The 2020 election shouldn’t be a nail-biter. As of Wednesday morning, Democrat Joe Biden had earned 69 million votes, or 50.1% of those cast. President Donald Trump had earned 66.3 million votes, or just 48.2%.
As mail-in and absentee ballots, which tend to lean Democrat, continue to come in, Biden’s margin could grow to as much as 6 million — roughly double the margin Hillary Clinton won in 2016. That’s more votes than any presidential candidate in history has received and, by any other standard, a decisive showing of who most Americans want to be president.
And yet, as usual, the election result will come down to just a few precincts in a few states. The Supreme Court, with six Republican-appointed justices, may ultimately end up deciding who wins.
The Electoral College is becoming increasingly indefensible, a prominent symbol of America’s obsolete, anti-democratic structures at every level of government. The system was born of racism and leaves the country vulnerable to rogue electors who could shift the results with little accountability. Since 2000, there have been five presidential contests. In two of them, the Electoral College has awarded the presidency to the loser of the popular vote. Since 1992, Republicans have won the popular vote for president just once.
This is, to put it lightly, a problem. All of America’s majority-thwarting procedures favor white, rural and Republican voters. In the 2018 midterms, Democrats won nearly 60% of the popular vote — and still lost two Senate seats. Thanks to the Electoral College, every vote in Wyoming is four times more powerful than a vote in California.
Despite four out of five Americans living in heavily Democratic urban areas, for the last two decades, every presidential contest has come down to a tiny fraction of voters in a handful of rural and suburban counties in the same small number of midwestern states.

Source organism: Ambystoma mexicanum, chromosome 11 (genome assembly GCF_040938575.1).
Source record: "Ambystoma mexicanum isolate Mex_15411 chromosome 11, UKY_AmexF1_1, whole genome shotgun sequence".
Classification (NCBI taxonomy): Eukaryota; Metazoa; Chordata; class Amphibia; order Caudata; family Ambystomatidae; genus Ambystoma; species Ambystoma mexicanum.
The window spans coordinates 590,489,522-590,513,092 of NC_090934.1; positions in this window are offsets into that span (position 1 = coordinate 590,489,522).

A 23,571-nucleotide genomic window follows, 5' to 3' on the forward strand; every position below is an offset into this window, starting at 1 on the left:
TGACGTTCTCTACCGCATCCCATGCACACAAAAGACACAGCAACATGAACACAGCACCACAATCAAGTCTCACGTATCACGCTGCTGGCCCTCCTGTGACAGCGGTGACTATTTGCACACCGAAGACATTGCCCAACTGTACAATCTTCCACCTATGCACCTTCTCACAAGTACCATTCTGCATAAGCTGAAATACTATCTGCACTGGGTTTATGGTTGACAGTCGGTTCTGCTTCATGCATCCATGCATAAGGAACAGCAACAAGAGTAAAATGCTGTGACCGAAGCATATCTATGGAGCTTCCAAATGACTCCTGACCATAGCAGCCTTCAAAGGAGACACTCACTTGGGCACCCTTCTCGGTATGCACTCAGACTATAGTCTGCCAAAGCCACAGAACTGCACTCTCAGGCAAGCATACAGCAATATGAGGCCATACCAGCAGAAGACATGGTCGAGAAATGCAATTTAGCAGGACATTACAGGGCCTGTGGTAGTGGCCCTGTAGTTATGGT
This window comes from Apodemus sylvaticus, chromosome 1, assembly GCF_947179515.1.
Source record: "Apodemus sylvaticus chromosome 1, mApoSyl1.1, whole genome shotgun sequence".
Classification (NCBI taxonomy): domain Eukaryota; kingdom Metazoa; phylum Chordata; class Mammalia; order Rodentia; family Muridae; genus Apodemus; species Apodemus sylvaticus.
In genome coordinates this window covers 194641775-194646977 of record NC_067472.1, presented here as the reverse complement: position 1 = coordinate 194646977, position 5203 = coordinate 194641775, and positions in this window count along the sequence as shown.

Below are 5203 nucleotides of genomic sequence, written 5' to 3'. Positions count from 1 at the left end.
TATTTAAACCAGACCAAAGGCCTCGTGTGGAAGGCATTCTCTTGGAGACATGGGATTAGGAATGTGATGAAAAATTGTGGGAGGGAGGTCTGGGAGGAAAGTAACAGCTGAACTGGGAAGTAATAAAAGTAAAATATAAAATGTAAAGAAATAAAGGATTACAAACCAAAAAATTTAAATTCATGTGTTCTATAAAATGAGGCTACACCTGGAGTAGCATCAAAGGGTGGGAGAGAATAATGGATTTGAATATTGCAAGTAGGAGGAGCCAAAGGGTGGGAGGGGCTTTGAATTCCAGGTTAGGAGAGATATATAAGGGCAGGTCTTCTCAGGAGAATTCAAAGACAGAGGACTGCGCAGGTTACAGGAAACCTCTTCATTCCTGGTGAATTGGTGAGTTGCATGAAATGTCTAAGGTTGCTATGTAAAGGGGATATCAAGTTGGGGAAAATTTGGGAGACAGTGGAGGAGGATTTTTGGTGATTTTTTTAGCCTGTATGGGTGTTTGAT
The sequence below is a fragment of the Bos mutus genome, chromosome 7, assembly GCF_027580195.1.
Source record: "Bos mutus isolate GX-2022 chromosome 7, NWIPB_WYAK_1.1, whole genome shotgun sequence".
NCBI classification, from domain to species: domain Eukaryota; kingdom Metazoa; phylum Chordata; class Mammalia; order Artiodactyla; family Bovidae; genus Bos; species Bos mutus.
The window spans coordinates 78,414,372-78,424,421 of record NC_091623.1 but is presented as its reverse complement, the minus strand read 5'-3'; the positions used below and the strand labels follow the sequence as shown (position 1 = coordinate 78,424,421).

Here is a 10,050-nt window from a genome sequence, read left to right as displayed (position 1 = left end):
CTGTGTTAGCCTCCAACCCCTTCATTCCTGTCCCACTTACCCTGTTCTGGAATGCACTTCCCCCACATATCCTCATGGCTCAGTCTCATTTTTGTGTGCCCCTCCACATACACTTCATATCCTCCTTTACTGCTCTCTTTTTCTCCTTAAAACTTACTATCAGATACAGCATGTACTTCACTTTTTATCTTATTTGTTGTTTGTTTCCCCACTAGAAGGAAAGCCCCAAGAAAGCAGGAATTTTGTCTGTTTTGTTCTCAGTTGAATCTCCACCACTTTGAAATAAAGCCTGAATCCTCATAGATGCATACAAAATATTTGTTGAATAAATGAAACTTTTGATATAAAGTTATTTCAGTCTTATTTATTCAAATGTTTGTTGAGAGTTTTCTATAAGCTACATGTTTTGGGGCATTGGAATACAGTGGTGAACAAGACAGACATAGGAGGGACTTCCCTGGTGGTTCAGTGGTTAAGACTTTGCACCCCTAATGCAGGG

This year, according to the widest definition of the term, roughly 100 million Americans live in swing states. That means candidates’ attention was almost exclusively focused on winning the votes of less than one-third of the country. The Electoral College is why 96% of campaign events took place in just 12 states. It is why fracking in Pennsylvania came up at two presidential debates, and why months of wildfires along the entire West Coast were barely mentioned.
Meanwhile, the arguments in favor of the Electoral College almost exclusively consist of explicit or implicit arguments against democracy itself. In a livestream last night, Glenn Beck said that if Democrats win, America would “fundamentally transform into a democracy.” Trump didn’t like the Electoral College, until he did. In 2019, Marco Rubio said that the Electoral College “makes sure interests of less populated areas aren’t ignored at the expense of densely populated areas” — i.e. that land area should amplify the votes of people living on it.
Conservative commentators have also typically defended the Electoral College with lofty-sounding appeals to tradition and American values. In an infamous 1992 column, George Will argued that America’s founders didn’t want majority rule but rather “wanted rule by majorities of a particular character: moderation.” Whatever that means.
On the bright side, calls to abolish the Electoral College have started to show up in campaign speeches and policy promises. Numerous presidential candidates, including Sens. Elizabeth Warren (D-Mass.), Bernie Sanders (I-Vt.) and Cory Booker (D-N.J.), included the abolition of the Electoral College in their 2020 platforms. (Biden, ironically, didn’t.) The National Popular Vote compact, under which states agree to give their Electoral College votes to whichever candidate wins the most votes overall, has 15 signatories totaling 196 electoral college votes. Last night, thanks to a ballot initiative, Colorado appears to have joined them.
It’s going to be an uphill battle. According to a September Gallup poll, 61% of Americans favor getting rid of the Electoral College. Supporters included 89% of Democrats, 68% of independents — and just 23% of Republicans.
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